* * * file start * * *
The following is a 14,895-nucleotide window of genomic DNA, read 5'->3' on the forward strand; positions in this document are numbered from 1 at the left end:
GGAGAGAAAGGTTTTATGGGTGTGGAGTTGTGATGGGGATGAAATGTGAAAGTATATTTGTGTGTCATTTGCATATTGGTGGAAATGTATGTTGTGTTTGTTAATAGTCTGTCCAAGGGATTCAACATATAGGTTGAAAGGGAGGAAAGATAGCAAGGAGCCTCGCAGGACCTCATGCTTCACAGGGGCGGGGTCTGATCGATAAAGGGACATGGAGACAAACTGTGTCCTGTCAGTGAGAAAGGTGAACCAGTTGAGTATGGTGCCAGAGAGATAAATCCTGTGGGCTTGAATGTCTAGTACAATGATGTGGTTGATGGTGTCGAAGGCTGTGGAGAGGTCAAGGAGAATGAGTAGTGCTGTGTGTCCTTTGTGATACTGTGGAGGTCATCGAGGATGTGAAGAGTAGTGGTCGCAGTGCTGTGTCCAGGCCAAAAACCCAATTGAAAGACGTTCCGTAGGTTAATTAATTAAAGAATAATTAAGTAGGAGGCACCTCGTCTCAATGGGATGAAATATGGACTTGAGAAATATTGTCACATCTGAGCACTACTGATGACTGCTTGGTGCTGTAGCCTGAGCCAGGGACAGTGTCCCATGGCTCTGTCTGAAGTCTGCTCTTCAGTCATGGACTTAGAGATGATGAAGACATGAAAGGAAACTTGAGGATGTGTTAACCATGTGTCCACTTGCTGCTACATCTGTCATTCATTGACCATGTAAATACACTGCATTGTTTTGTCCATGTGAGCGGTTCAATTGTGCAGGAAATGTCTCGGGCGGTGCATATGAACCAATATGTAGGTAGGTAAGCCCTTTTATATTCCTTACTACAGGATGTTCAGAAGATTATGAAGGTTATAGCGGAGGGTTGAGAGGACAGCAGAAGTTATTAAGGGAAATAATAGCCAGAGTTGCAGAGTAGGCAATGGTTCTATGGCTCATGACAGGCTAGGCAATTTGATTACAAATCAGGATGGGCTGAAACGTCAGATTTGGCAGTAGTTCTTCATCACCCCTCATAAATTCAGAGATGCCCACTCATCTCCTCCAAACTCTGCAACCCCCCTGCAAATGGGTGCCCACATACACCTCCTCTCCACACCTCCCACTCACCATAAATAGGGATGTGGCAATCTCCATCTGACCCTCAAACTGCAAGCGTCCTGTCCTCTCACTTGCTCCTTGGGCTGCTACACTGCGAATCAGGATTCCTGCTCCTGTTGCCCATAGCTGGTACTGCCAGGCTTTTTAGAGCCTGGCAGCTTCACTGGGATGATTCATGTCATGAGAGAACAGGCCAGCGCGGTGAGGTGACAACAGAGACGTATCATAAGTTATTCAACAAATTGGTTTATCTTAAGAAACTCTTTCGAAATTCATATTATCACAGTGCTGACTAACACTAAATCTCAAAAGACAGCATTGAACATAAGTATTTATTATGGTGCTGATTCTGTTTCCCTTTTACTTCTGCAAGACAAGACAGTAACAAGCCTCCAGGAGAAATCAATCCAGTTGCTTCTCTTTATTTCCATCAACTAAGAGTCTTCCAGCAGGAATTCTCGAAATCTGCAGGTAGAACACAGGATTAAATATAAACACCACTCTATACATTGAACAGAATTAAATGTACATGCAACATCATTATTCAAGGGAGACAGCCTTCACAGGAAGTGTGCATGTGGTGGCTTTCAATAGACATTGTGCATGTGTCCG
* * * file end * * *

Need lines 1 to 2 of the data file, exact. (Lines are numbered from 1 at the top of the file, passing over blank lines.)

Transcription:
The following is a 14,895-nucleotide window of genomic DNA, read 5'->3' on the forward strand; positions in this document are numbered from 1 at the left end:
GGAGAGAAAGGTTTTATGGGTGTGGAGTTGTGATGGGGATGAAATGTGAAAGTATATTTGTGTGTCATTTGCATATTGGTGGAAATGTATGTTGTGTTTGTTAATAGTCTGTCCAAGGGATTCAACATATAGGTTGAAAGGGAGGAAAGATAGCAAGGAGCCTCGCAGGACCTCATGCTTCACAGGGGCGGGGTCTGATCGATAAAGGGACATGGAGACAAACTGTGTCCTGTCAGTGAGAAAGGTGAACCAGTTGAGTATGGTGCCAGAGAGATAAATCCTGTGGGCTTGAATGTCTAGTACAATGATGTGGTTGATGGTGTCGAAGGCTGTGGAGAGGTCAAGGAGAATGAGTAGTGCTGTGTGTCCTTTGTGATACTGTGGAGGTCATCGAGGATGTGAAGAGTAGTGGTCGCAGTGCTGTGTCCAGGCCAAAAACCCAATTGAAAGACGTTCCGTAGGTTAATTAATTAAAGAATAATTAAGTAGGAGGCACCTCGTCTCAATGGGATGAAATATGGACTTGAGAAATATTGTCACATCTGAGCACTACTGATGACTGCTTGGTGCTGTAGCCTGAGCCAGGGACAGTGTCCCATGGCTCTGTCTGAAGTCTGCTCTTCAGTCATGGACTTAGAGATGATGAAGACATGAAAGGAAACTTGAGGATGTGTTAACCATGTGTCCACTTGCTGCTACATCTGTCATTCATTGACCATGTAAATACACTGCATTGTTTTGTCCATGTGAGCGGTTCAATTGTGCAGGAAATGTCTCGGGCGGTGCATATGAACCAATATGTAGGTAGGTAAGCCCTTTTATATTCCTTACTACAGGATGTTCAGAAGATTATGAAGGTTATAGCGGAGGGTTGAGAGGACAGCAGAAGTTATTAAGGGAAATAATAGCCAGAGTTGCAGAGTAGGCAATGGTTCTATGGCTCATGACAGGCTAGGCAATTTGATTACAAATCAGGATGGGCTGAAACGTCAGATTTGGCAGTAGTTCTTCATCACCCCTCATAAATTCAGAGATGCCCACTCATCTCCTCCAAACTCTGCAACCCCCCTGCAAATGGGTGCCCACATACACCTCCTCTCCACACCTCCCACTCACCATAAATAGGGATGTGGCAATCTCCATCTGACCCTCAAACTGCAAGCGTCCTGTCCTCTCACTTGCTCCTTGGGCTGCTACACTGCGAATCAGGATTCCTGCTCCTGTTGCCCATAGCTGGTACTGCCAGGCTTTTTAGAGCCTGGCAGCTTCACTGGGATGATTCATGTCATGAGAGAACAGGCCAGCGCGGTGAGGTGACAACAGAGACGTATCATAAGTTATTCAACAAATTGGTTTATCTTAAGAAACTCTTTCGAAATTCATATTATCACAGTGCTGACTAACACTAAATCTCAAAAGACAGCATTGAACATAAGTATTTATTATGGTGCTGATTCTGTTTCCCTTTTACTTCTGCAAGACAAGACAGTAACAAGCCTCCAGGAGAAATCAATCCAGTTGCTTCTCTTTATTTCCATCAACTAAGAGTCTTCCAGCAGGAATTCTCGAAATCTGCAGGTAGAACACAGGATTAAATATAAACACCACTCTATACATTGAACAGAATTAAATGTACATGCAACATCATTATTCAAGGGAGACAGCCTTCACAGGAAGTGTGCATGTGGTGGCTTTCAATAGACATTGTGCATGTGTCCG